He’s gone from a perennial contender to an also-ran, and not just any old also-ran, but one of those former Premiership clubs languishing in deep financial trouble that have as good a chance of being relegated from Division One as promoted next season. This is not the direction Ireland’s brightest young prospects are supposed to go in. After all, wasn’t Barrett — cue the drumroll and unfortunate historical comparison here — supposed to be the next Liam Brady?
Notwithstanding him being a striker rather than a midfielder, the prevailing wisdom had it that the 21-year-old was at least expected to make something of a similar impact as the man who recruited him to North London. Like a dozen others before him, Barrett wasn’t quite up to that task. When an injury-hit Arsene Wenger packed midfield rather than gamble on playing the Dubliner up front in a crucial clash with Manchester United two years ago, we feared he was destined to be the next Irish victim of the curse of the big club. Far too many gifted teenagers have lost crucial momentum wasting away at places where managers buy big and the queue for first-team berths gets longer each passing season.
The last Irish youngster to make the journey from youths to first-team regular (and he wasn’t even a guaranteed starter) at Highbury was Niall Quinn back in the 1980s. Steve Staunton enjoys a similar status for breaking through at the tail end of Liverpool’s hegemony, and before John O’Shea became the exception that proves the rule at Old Trafford, a certain Johnny Giles was the last Irish boy to make the jump from young apprentice to starter there. Immensely flattering as it must be for a parent to answer the door to somebody wearing the crest of any of those clubs on their tie, how could they know the statistics of failure and then allow a talented son move to any of those venues?
A serious downside to O’Shea’s emergence as the best ball-playing Irish defender since Paul McGrath is that representatives of the bigger outfits will dine out on it for years to come. They will enter living rooms around Ireland and tell gullible mothers and fathers that their boy wonder can make it at Old Trafford-Anfield-Highbury just like Waterford’s finest did. Throw in the fact the initial money is likely to be better than what’s on offer farther down the food chain, add some persuasive argument about the football education at the bigger institutions being superior, and parents will be wowed enough to let their pride and joy leave for a club where he has little or no chance of making it.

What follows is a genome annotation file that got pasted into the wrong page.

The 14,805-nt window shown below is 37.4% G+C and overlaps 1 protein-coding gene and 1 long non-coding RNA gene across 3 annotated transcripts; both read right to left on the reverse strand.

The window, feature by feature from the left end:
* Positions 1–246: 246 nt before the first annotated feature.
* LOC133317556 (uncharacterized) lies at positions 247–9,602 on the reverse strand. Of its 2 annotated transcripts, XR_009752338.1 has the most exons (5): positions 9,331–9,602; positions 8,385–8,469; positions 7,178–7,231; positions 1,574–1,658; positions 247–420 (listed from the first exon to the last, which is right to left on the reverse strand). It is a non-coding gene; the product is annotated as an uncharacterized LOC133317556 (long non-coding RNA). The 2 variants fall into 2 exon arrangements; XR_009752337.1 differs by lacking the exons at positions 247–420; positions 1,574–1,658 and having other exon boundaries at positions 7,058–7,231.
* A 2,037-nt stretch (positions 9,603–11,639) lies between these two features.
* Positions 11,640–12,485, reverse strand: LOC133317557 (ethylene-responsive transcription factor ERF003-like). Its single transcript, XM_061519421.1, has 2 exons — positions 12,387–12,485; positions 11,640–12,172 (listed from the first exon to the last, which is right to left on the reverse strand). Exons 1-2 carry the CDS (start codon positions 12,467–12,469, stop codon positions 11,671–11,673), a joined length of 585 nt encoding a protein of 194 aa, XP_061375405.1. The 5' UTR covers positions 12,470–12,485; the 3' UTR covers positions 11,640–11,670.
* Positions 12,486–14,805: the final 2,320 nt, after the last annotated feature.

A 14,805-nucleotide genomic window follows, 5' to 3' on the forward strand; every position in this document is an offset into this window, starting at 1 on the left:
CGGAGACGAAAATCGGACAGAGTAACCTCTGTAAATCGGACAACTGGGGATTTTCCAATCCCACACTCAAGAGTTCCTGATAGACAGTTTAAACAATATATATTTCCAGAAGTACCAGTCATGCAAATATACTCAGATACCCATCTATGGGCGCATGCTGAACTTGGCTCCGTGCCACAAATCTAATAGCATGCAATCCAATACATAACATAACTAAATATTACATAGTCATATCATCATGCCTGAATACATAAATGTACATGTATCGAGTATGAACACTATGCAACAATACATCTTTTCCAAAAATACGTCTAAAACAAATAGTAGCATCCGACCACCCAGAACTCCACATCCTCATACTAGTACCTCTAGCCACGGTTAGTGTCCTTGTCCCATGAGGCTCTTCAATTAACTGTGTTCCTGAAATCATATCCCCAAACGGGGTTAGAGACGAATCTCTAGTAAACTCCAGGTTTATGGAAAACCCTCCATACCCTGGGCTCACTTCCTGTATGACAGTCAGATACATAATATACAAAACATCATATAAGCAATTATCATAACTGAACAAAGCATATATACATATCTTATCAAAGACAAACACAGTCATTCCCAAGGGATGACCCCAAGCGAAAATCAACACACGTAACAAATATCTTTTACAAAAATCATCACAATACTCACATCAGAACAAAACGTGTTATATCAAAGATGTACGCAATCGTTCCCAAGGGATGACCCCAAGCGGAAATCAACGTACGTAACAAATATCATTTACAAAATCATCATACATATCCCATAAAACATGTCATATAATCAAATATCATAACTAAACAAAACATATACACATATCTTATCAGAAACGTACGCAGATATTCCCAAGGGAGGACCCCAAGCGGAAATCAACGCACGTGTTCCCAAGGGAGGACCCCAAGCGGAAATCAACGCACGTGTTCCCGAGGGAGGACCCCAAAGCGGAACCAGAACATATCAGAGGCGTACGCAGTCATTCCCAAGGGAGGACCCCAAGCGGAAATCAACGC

That it would be better by far if the youngster was off to somewhere utterly dependent on the development of its own players is pretty obvious to anybody with a knowledge of the game’s recent history. Five years ago, Robbie Keane was given his debut by Wolves in the first game of the campaign because he had a sensational pre-season, and since Steve Bull was on his last legs, they figured he might be able to help one of their all-time legends milk another year out of his ailing body. Once he scored twice that Saturday afternoon, they could ill afford to ever leave him out again. Bereft of other options, they had to let him grow in the first team rather than outside it and he was much the better for the chance to do so.
Whatever persuaded Keane to choose Wolves over a slew of other suitors, it paid off handsomely. There is no question he wouldn’t have had the chance to blossom as quickly at Anfield or Highbury or Old Trafford. We know this because so many of his equally talented contemporaries have had their growth stinted at those very clubs. It’s ironic that Barrett has finally signed for Coventry, given that that’s where Richie Partridge, another Dublin wunderkind, spent last season on loan from Liverpool. Partridge turns 23 next September, and with a year left to run on his Anfield contract, the winger is running out of time to fulfill his earlier promise.
His plight is in marked contrast to those great success stories who got their start off-Broadway, where the opportunities to play were more plentiful and their mistakes were made away from the spotlight. Think of Denis Irwin’s gradual progression at a down-on-its-luck Leeds United and Oldham Athletic all those years ago or Brian Clough giving Roy Keane his first jersey at Anfield in 1990. Nottingham Forest were a better club then than they are now but they were also standard bearers for giving youth its head. In more recent times, Blackburn allowed Damien Duff ride out the patchiness of form that afflicts all wingers in a way that would have been beyond a club where nothing but the Premiership title or a Champions’ League spot represents a good season.
“I’d be questioning clubs’ judgment on some of the fellas that they take,” Brian Kerr said. “There’s a couple of very big clubs who have Irish lads and I’d be looking at them, thinking they have no chance. I’d watch a game and I’d say to myself: ‘This boy has no chance of being a first-team player at this club unless my own judgment is way wrong.’ That saddens me because it’s not a nice environment to be in. In some cases, I think it’s actually the parents being on an ego trip. The parents want to be able to go into the pub and say that their son is away at an English club.”
Five years have passed since Kerr made that comment. Sounds as relevant as ever.